Here's how engineering works: Machinery operates until it fails. The particular cause of the failure is then fixed, and it does not happen again. The machinery then runs until it fails for some other reason. And so on, until a newer model is introduced, which in turn runs until it fails.
Barring the discovery of perpetual motion, or imperfect human beings suddenly becoming able to design perfect machines, it could not be any other way. In time, everything fails. Call it the Roger Principle (unless it's already called something else).
Bridges, apparently, stand for about 30 years, and then they collapse. Their replacements are constructed in the knowledge that they, too, will fail at some point, for completely different reasons. Airplanes fly thousands of long-distance journeys, then a bolt gives out, the fleet is grounded and that problem doesn't happen again. O-rings on the Shuttle; the inevitable blue screen of death on your computer; even human beings--everything fails.
For many years, I have watched the insurance industry fail, achieving only one annual underwriting profit in 25 years. Every new major event, it seems, is cause for head scratching and cries (actually, off-the-record comments) of: "We didn't see that coming." Never more so than lately, as a consequence of the learning curve in property-catastrophe insurance.
I was initially highly critical of this record of failure. Now that I understand that everything fails, I have a little more sympathy. If the insurance industry had been able to see such catastrophes coming, adequately priced policies would have covered them, and insurance magazines would have been scratching for headlines.
But . . . a subsidiary principle of the Roger Principle is that when something fails, it must not be allowed to fail again in the same way. Is that happening in insurance?
In 2000, a 13-year-old soft market prevailed in many property/casualty lines and seemed set to last forever. Then came Sept. 11, 2001. What failed there was the insurance industry's ability to predict the inhumanity of suicide bombers crashing airplanes into buildings. The insurers "fixed" that problem by ceasing to offer meaningful terrorism insurance and letting governments carry the weight.
Then came the hurricane season of 2004. One, two, three, four--Charley, Francis, Ivan and Jeanne wracked Florida and the Caribbean, causing untold difficulties centered on "second-event" outcomes. Before that could be properly fixed came 2005. Katrina was hardly unprecedented, but its severity across property/casualty lines was. Rita and Wilma followed, underlining the intensity of the Katrina effect with further second- and third-event issues.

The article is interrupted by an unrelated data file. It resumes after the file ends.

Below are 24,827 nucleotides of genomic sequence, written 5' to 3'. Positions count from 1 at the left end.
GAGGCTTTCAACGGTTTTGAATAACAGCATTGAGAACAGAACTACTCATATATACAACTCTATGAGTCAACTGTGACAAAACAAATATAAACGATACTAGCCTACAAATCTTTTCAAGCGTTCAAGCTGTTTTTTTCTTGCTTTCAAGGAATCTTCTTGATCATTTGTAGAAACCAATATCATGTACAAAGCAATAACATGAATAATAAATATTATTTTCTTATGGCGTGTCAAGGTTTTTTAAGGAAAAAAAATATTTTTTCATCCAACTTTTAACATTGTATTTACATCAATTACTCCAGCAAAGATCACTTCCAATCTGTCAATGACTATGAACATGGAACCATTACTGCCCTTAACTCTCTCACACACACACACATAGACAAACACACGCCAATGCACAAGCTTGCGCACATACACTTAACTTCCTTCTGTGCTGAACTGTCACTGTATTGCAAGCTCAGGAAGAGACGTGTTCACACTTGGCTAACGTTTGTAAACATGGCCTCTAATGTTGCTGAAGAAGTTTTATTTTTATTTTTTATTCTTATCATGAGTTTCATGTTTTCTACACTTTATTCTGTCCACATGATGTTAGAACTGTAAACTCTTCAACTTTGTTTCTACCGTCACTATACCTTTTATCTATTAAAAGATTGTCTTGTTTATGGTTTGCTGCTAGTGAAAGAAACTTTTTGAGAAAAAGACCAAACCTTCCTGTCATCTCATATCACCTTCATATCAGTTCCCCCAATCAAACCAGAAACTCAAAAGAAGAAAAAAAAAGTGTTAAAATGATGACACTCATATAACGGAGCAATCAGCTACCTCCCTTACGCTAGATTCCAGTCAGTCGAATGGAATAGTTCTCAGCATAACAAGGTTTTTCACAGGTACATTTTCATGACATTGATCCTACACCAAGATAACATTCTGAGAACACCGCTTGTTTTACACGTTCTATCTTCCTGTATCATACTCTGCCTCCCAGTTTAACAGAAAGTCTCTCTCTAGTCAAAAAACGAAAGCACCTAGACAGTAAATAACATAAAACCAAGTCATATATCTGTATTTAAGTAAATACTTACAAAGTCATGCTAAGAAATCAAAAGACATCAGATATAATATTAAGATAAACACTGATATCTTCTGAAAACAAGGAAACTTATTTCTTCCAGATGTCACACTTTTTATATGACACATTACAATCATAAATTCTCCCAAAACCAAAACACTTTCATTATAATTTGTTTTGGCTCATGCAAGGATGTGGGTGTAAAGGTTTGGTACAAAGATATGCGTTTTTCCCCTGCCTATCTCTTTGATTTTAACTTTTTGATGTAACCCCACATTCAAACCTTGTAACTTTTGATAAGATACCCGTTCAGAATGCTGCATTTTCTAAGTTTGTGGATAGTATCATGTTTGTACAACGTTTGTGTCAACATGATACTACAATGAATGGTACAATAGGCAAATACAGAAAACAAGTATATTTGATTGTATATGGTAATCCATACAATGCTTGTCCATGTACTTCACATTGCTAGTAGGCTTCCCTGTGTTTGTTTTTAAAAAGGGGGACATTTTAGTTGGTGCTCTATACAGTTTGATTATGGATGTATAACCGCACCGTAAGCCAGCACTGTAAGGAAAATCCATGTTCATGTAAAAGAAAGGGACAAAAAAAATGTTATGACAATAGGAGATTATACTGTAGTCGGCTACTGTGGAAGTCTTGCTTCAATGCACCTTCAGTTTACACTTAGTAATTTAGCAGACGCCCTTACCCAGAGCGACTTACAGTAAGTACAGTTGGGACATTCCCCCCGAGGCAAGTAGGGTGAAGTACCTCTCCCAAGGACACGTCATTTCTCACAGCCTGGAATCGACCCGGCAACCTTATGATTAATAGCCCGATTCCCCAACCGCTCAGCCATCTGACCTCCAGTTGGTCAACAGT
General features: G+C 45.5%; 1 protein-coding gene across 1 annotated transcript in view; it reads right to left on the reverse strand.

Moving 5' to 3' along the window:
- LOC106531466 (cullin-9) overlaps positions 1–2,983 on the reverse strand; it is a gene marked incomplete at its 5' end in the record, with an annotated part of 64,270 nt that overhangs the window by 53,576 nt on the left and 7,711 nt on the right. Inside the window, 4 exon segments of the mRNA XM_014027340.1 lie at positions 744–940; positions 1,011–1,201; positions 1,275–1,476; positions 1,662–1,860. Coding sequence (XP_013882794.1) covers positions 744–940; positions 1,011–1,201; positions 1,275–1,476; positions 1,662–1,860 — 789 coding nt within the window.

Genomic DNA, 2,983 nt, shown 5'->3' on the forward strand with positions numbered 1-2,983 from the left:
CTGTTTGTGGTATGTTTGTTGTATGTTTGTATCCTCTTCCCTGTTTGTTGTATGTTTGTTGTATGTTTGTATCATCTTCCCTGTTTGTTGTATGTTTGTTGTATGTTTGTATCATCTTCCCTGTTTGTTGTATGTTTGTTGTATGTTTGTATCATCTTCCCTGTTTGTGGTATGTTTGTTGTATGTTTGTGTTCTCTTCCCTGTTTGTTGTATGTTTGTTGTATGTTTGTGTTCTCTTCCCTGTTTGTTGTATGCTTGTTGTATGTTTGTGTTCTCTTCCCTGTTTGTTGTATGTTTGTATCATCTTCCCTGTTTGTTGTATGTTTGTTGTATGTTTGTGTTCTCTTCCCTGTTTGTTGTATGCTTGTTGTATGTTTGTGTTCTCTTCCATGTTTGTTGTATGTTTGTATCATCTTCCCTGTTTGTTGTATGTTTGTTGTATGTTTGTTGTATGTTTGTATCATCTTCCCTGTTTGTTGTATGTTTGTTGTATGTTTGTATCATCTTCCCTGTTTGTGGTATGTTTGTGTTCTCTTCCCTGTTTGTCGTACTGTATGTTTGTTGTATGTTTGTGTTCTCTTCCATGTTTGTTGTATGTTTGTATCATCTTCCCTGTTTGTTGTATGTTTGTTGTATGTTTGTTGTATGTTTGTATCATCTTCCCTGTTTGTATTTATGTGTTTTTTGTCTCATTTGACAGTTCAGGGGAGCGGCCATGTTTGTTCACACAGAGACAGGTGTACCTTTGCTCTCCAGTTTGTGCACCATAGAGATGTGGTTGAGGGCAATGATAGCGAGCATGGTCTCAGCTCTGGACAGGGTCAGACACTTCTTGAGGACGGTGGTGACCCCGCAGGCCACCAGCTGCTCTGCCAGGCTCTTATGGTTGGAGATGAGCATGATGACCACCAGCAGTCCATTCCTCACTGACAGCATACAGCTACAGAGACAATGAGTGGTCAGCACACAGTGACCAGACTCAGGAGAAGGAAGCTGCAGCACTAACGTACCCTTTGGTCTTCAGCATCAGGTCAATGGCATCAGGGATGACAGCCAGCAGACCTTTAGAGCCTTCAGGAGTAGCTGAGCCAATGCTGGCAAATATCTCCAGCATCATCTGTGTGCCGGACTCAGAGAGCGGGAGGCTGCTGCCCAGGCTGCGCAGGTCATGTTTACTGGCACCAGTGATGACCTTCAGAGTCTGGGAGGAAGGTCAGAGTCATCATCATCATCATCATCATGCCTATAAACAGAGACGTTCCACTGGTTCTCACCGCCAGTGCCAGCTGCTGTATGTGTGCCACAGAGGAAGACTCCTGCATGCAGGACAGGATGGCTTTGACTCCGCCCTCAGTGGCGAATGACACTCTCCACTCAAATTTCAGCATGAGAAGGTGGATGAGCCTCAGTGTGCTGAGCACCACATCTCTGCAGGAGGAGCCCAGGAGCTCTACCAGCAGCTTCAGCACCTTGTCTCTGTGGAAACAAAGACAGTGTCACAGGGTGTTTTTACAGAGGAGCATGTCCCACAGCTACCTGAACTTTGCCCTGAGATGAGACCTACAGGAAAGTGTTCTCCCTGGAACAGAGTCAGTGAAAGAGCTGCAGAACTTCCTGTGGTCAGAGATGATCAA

Insurers have been "fixing" those problems ever since with new models and new capital requirements, innovative financing creations such as sidebars and collateralizations, and a bunker mentality in the face of the 2006 hurricane season.
As sure as Del Monte makes apple juice, something else is going to happen sooner or later--may have happened, by the time you read this--that will be unprecedented and industry-changing, an event that will alter the shape of risk as we understand it. In due course, the particular danger of the financial damage it causes will be "fixed" and avoided forever. What are insurers and reinsurers, if not financial engineers?
The day on which we have thought of, and provided for, every possibility will be a dull day indeed for columnists, and for the shareholders of insurance companies. Luckily, that day will never come. Everything may fail, but we know not the hour of its failing. Therein lies the essence of risk: not so much what, but when.
is a Bermuda-based columnist for Risk & Insurance®.
August 1, 2006
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